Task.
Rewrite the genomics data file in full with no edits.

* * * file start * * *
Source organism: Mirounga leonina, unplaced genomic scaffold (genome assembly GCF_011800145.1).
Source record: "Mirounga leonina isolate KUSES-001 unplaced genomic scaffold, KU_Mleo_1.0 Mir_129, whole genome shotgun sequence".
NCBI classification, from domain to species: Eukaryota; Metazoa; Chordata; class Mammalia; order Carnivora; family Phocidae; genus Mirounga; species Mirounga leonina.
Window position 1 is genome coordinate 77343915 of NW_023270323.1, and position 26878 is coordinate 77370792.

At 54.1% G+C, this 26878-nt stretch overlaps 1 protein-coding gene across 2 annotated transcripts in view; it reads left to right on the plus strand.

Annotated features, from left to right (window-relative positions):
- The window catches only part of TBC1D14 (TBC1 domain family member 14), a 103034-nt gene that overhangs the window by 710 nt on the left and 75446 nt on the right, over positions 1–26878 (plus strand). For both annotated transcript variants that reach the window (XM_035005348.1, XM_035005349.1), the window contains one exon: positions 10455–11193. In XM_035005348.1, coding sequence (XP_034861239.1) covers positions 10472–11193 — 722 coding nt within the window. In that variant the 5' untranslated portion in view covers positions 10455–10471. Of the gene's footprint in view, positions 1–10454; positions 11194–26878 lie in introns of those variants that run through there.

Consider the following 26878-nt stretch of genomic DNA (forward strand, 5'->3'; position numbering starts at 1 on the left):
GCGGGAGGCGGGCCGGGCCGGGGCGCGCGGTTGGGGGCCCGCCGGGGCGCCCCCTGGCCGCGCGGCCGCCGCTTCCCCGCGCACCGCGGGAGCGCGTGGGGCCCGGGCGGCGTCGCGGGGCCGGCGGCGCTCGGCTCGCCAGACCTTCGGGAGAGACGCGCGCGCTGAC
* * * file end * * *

Source organism: Mirounga leonina, unplaced genomic scaffold (genome assembly GCF_011800145.1).
Source record: "Mirounga leonina isolate KUSES-001 unplaced genomic scaffold, KU_Mleo_1.0 Mir_129, whole genome shotgun sequence".
NCBI classification, from domain to species: Eukaryota; Metazoa; Chordata; class Mammalia; order Carnivora; family Phocidae; genus Mirounga; species Mirounga leonina.
Window position 1 is genome coordinate 77343915 of NW_023270323.1, and position 26878 is coordinate 77370792.

At 54.1% G+C, this 26878-nt stretch overlaps 1 protein-coding gene across 2 annotated transcripts in view; it reads left to right on the plus strand.

Annotated features, from left to right (window-relative positions):
- The window catches only part of TBC1D14 (TBC1 domain family member 14), a 103034-nt gene that overhangs the window by 710 nt on the left and 75446 nt on the right, over positions 1–26878 (plus strand). For both annotated transcript variants that reach the window (XM_035005348.1, XM_035005349.1), the window contains one exon: positions 10455–11193. In XM_035005348.1, coding sequence (XP_034861239.1) covers positions 10472–11193 — 722 coding nt within the window. In that variant the 5' untranslated portion in view covers positions 10455–10471. Of the gene's footprint in view, positions 1–10454; positions 11194–26878 lie in introns of those variants that run through there.

Consider the following 26878-nt stretch of genomic DNA (forward strand, 5'->3'; position numbering starts at 1 on the left):
GCGGGAGGCGGGCCGGGCCGGGGCGCGCGGTTGGGGGCCCGCCGGGGCGCCCCCTGGCCGCGCGGCCGCCGCTTCCCCGCGCACCGCGGGAGCGCGTGGGGCCCGGGCGGCGTCGCGGGGCCGGCGGCGCTCGGCTCGCCAGACCTTCGGGAGAGACGCGCGCGCTGAC